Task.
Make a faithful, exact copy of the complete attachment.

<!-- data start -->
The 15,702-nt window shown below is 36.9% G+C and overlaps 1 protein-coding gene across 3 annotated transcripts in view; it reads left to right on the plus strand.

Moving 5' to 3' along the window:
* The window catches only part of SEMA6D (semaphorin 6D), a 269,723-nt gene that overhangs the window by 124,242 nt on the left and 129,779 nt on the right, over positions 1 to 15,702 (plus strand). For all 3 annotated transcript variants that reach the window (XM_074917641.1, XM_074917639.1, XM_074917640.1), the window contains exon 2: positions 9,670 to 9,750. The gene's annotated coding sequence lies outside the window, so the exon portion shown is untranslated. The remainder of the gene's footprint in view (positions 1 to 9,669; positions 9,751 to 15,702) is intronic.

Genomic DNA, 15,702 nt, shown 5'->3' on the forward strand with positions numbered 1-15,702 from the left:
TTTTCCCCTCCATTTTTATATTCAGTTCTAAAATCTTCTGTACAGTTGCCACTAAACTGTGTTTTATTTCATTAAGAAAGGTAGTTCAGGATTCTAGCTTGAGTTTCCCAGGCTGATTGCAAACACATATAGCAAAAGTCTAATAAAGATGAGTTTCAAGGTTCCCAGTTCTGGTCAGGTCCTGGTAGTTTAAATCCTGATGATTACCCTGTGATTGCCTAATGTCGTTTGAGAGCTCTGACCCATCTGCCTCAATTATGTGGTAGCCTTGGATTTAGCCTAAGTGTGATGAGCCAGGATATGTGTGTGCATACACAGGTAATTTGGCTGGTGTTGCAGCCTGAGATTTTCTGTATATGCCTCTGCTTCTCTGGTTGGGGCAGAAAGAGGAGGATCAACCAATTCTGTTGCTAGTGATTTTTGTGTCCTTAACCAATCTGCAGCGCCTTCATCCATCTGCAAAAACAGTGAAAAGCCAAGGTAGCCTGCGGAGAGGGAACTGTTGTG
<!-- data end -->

The 15,702-nt window shown below is 36.9% G+C and overlaps 1 protein-coding gene across 3 annotated transcripts in view; it reads left to right on the plus strand.

Moving 5' to 3' along the window:
* The window catches only part of SEMA6D (semaphorin 6D), a 269,723-nt gene that overhangs the window by 124,242 nt on the left and 129,779 nt on the right, over positions 1 to 15,702 (plus strand). For all 3 annotated transcript variants that reach the window (XM_074917641.1, XM_074917639.1, XM_074917640.1), the window contains exon 2: positions 9,670 to 9,750. The gene's annotated coding sequence lies outside the window, so the exon portion shown is untranslated. The remainder of the gene's footprint in view (positions 1 to 9,669; positions 9,751 to 15,702) is intronic.

Genomic DNA, 15,702 nt, shown 5'->3' on the forward strand with positions numbered 1-15,702 from the left:
TTTTCCCCTCCATTTTTATATTCAGTTCTAAAATCTTCTGTACAGTTGCCACTAAACTGTGTTTTATTTCATTAAGAAAGGTAGTTCAGGATTCTAGCTTGAGTTTCCCAGGCTGATTGCAAACACATATAGCAAAAGTCTAATAAAGATGAGTTTCAAGGTTCCCAGTTCTGGTCAGGTCCTGGTAGTTTAAATCCTGATGATTACCCTGTGATTGCCTAATGTCGTTTGAGAGCTCTGACCCATCTGCCTCAATTATGTGGTAGCCTTGGATTTAGCCTAAGTGTGATGAGCCAGGATATGTGTGTGCATACACAGGTAATTTGGCTGGTGTTGCAGCCTGAGATTTTCTGTATATGCCTCTGCTTCTCTGGTTGGGGCAGAAAGAGGAGGATCAACCAATTCTGTTGCTAGTGATTTTTGTGTCCTTAACCAATCTGCAGCGCCTTCATCCATCTGCAAAAACAGTGAAAAGCCAAGGTAGCCTGCGGAGAGGGAACTGTTGTG